Acadian Historical Timelinesin the Canadian Maritimes:
1604French settlers under Pierre du Gua de Monts and Samuel de Champlain settle an island in St. Croix River.
1605Settlement moves to Port Royal.
1606L'Order de Bon Temps founded by Samuel de Champlain. Arrival of Marc Lescarbot, renowned for his diaries describing
life in Acadia.
1607De Monts monopoly canceled.
1610Poutrincourt comes to Acadia.
1613English from Jamestown, Virginia attack, beginning the struggle between French and English for control of Acadia.
1621English change name to Nova Scotia.
1632French settlers under Isaac de Razilly settle at La Héve.
1635French focus for settlement switches from La Héve back to Port Royal.
16401st dykes built. Charles La Tour and Menou d'Aulnay fight for control of Acadia.
1654British, led by Robert Sedgewick from Boston, capture Port Royal, La Have and a fort at the mouth of the Saint John River.
1667Treaty of Breda under which England gave Acadia back to France, although it was not until 1670 that the actual exchange of
control took place.
16711st official census registers Acadian population of more than than 400.
1672Village Beaubassin founded by Jacques Bourgeois near present-day Amherst, Nova Scotia.
1680Grand-Pré founded by Pierre Melanson.
1690English begin repeated attacks on Port Royal.
1709Birth of Charles Lawrence, the career soldier who ordered the expulsion of the Acadians in 1755. He was appointed Lieutenant-
Governor of Nova Scotia in 1754.
1710Final surrender of Acadia to the English Acadian population rises from 2500 to 8000 over next 39 years.
1713Treaty of Utrecht; Birth of Edward Cornwallis, Governor of Nova Scotia from
1749-1752. Cornwallis founded Halifax in an effort to strengthen the British position.
1724Mi'kmaq attack English at Fort Anne, but the English suspect Acadian involvement.
1729Acadians sign conditional Oath of Allegiance under Governor Richard Phillips, who fails to inform Britain of this oath which does
not require Acadians to bear arms for the English.
1745Capture of Louisbourg by the English.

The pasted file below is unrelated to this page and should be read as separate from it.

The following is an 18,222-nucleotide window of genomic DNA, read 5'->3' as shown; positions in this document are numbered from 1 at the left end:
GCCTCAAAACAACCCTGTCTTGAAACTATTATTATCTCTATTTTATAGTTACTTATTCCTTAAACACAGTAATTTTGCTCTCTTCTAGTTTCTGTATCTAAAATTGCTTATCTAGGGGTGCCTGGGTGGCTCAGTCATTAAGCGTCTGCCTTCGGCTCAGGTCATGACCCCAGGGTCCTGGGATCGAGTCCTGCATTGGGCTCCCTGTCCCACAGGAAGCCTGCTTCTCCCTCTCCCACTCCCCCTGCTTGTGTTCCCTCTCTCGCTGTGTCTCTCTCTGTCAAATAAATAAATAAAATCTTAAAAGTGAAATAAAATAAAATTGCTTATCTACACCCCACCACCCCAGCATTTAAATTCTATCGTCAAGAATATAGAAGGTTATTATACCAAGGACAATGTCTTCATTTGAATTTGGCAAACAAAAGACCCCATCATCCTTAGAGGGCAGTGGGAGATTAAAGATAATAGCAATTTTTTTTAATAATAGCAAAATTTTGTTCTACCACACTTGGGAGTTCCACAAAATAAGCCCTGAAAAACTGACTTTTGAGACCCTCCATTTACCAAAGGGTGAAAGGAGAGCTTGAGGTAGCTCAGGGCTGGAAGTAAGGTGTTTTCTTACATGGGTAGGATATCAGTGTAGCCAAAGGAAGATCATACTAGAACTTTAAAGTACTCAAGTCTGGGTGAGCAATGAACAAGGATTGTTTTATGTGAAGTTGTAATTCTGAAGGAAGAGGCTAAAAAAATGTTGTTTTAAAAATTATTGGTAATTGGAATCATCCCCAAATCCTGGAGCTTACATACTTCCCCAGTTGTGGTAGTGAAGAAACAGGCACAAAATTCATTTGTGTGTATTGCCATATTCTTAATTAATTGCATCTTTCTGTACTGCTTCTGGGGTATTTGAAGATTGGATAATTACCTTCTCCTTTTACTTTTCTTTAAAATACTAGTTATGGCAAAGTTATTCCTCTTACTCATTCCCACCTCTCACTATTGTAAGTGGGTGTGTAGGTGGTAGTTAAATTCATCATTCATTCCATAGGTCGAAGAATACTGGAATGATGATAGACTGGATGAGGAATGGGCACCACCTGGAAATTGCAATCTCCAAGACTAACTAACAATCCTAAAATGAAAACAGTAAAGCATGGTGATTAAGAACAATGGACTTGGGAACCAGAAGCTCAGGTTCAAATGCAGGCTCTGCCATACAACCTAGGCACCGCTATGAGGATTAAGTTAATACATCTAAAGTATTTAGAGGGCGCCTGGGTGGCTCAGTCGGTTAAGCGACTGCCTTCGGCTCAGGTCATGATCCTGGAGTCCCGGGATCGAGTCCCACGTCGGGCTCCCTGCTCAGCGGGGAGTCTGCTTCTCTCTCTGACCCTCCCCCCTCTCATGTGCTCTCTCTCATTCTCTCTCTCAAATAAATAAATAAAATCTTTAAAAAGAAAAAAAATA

1748Treaty of Aix-la-Chapelle.
1749Halifax established as British capital of Nova Scotia.
1755Siege of Fort Beauséjour in June. In July Acadian representatives refuse to sign Oath of Allegiance. Deportation begins in August,
first at Fort Cumberland (formerly Beauséjour), then Grand-Pré and later Annapolis Royal.
1764Acadians permitted to return to Nova Scotia.
1766Acadians return to Pubnico.
1768Acadians re-settle at Clare.
1782Acadians re-settle at Cheticamp.
1789Nova Scotia Acadians regain the right to vote.
1810New Brunswick Acadians win the right to vote.
1829Roman Catholics given political rights in the Maritimes, allowing them to vote and run for political office.
1830Prince Edward Island Acadians win right to vote.
18361st Acadian elected to Nova Scotia Legislative Assembly.
1847Henry Wadsworth Longfellow's poem, "Evangeline" published.
18591st French-language study of Acadians undertaken by Edme Rameau of France.
1864College Saint Joseph established in Memramcook, New Brunswick.
1867Le Moniteur Acadien, French-language newspaper in the Maritimes, established.
1881First National Acadian Convention held in Memramcook, New Brunswick. Our Lady of Assumption chosen as Patron
Saint of Acadians.
1884National Acadian Convention held in Miscouche, Prince Edward Island at which national flag and anthem are chosen.
1885 Pascal Poirer, Acadian lawyer appointed senator for New Brunswick.
1890College Sainte-Anne established in Church Point, Nova Scotia.
1905St. Mary's Church built.
1917First Acadian Premier of Canadian province with Aubin-Edmond Arsenault elected Premier of Prince Edward Island;
Fort Anne becomes a National Historic Site.
1928Fortress Louisbourg becomes a National Historic Site.
1939Port Royal Habitation is reconstructed as a National Historic Site
1945Joseph-Alphonse Bernard of Prince Edward Island becomes the first Acadian Lieutenant-Governor.
1961Grand-Pré becomes a National Historic Site.
1963 Université de Moncton established.
1968Centre d'etudes acadiennes established at Université de Moncton.
1971La Sangouine, world-renowned novel by Antoine Maillet, published.
1973Centre acadien established at College Sainte-Anne.
1977College Sainte-Anne becomes Université Saint-Anne.
1979Pelagie-La-Charrette wins French literary award for the story of a woman's ten-year trek back to Acadia after the expulsion.
1994Congrès Mondial Acadien held in Moncton, New Brunswick.
1999Congrès Mondial Acadien held in Acadie du Sud, Louisiana.
2004Congrès Mondial Acadien held in Nova Scotia.
2009Congrès Mondial Acadien held in Caraquet, New Brunswick.
Sources for the above-noted timeline include:
a) Acadia. The Canadian Encyclopedia Plus, CD-ROM. McClelland & Stewart, 1996.